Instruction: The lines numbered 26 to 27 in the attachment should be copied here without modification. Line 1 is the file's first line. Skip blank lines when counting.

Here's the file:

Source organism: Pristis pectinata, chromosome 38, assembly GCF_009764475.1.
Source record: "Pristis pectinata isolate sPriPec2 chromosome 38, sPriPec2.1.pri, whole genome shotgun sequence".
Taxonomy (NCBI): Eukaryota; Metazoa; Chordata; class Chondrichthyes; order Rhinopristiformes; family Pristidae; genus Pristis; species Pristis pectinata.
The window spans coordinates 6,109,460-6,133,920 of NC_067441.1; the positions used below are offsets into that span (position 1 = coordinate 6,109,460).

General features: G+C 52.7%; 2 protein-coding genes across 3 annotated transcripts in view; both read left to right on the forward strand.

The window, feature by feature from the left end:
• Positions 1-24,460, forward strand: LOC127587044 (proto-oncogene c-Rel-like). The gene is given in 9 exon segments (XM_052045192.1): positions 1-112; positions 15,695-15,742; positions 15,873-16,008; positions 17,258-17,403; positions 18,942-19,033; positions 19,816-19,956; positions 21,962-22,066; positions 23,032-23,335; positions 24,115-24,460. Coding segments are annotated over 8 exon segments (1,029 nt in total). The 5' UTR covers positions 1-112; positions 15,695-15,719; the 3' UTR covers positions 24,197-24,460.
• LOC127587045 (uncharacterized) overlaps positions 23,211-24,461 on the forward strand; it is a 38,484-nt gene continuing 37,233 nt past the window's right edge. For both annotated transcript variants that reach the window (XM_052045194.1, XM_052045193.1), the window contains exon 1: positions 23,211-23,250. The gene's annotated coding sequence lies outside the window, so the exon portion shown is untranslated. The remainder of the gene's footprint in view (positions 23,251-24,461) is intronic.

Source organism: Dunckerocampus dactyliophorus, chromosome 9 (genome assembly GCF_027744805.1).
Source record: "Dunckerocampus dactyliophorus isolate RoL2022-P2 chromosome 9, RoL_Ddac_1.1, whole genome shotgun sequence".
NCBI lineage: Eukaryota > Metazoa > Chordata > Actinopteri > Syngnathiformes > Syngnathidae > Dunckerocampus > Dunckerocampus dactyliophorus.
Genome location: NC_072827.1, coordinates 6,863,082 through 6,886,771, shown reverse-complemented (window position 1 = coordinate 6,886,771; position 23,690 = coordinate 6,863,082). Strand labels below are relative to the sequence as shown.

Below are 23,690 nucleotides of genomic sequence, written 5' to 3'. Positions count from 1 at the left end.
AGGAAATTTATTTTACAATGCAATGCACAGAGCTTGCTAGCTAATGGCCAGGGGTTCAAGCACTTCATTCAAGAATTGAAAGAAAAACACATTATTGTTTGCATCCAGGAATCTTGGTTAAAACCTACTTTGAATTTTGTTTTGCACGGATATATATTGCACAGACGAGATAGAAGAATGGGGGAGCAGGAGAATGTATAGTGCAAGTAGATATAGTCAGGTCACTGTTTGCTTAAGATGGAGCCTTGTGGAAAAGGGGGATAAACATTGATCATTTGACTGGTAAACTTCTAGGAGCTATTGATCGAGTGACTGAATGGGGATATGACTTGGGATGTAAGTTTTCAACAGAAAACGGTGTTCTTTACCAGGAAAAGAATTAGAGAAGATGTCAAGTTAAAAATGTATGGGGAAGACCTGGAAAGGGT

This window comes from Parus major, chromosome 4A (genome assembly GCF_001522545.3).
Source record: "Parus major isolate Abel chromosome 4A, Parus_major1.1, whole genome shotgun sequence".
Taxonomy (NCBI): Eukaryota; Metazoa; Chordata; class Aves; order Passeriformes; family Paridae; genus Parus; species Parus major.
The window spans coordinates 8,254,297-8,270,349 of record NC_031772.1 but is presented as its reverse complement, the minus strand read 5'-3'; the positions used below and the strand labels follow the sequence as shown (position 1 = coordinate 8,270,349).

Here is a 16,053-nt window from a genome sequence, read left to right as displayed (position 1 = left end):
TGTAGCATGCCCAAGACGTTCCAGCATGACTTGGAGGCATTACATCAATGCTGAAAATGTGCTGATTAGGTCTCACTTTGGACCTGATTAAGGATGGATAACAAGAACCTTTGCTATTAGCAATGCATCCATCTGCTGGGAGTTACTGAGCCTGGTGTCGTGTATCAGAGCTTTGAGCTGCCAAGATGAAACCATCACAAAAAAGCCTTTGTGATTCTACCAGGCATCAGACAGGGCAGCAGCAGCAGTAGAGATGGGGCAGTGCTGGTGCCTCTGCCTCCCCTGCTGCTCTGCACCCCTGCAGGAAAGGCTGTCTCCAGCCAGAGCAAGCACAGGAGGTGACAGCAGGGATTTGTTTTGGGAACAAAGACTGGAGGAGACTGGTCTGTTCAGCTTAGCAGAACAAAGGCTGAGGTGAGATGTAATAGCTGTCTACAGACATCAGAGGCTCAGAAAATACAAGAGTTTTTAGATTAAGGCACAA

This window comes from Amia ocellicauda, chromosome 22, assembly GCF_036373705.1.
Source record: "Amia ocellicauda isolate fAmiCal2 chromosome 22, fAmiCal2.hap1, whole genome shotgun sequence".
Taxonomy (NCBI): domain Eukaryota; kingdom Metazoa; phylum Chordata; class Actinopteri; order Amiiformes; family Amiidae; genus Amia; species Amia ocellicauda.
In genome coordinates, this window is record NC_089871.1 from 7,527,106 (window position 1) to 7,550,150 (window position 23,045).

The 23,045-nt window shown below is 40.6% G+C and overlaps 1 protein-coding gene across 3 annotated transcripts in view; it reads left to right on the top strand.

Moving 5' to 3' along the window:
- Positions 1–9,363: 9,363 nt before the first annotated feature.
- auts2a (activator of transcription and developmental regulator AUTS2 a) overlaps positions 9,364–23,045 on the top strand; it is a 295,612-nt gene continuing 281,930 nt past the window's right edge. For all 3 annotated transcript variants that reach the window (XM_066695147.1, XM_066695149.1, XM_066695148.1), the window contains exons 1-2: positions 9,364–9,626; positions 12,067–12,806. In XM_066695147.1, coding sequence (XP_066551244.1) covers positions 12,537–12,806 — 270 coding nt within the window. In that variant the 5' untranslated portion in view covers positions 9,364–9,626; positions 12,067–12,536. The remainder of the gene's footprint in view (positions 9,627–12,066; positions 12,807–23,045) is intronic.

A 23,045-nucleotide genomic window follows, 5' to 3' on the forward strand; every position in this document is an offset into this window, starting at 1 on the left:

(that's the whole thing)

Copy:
Moving 5' to 3' along the window:
- Positions 1–9,363: 9,363 nt before the first annotated feature.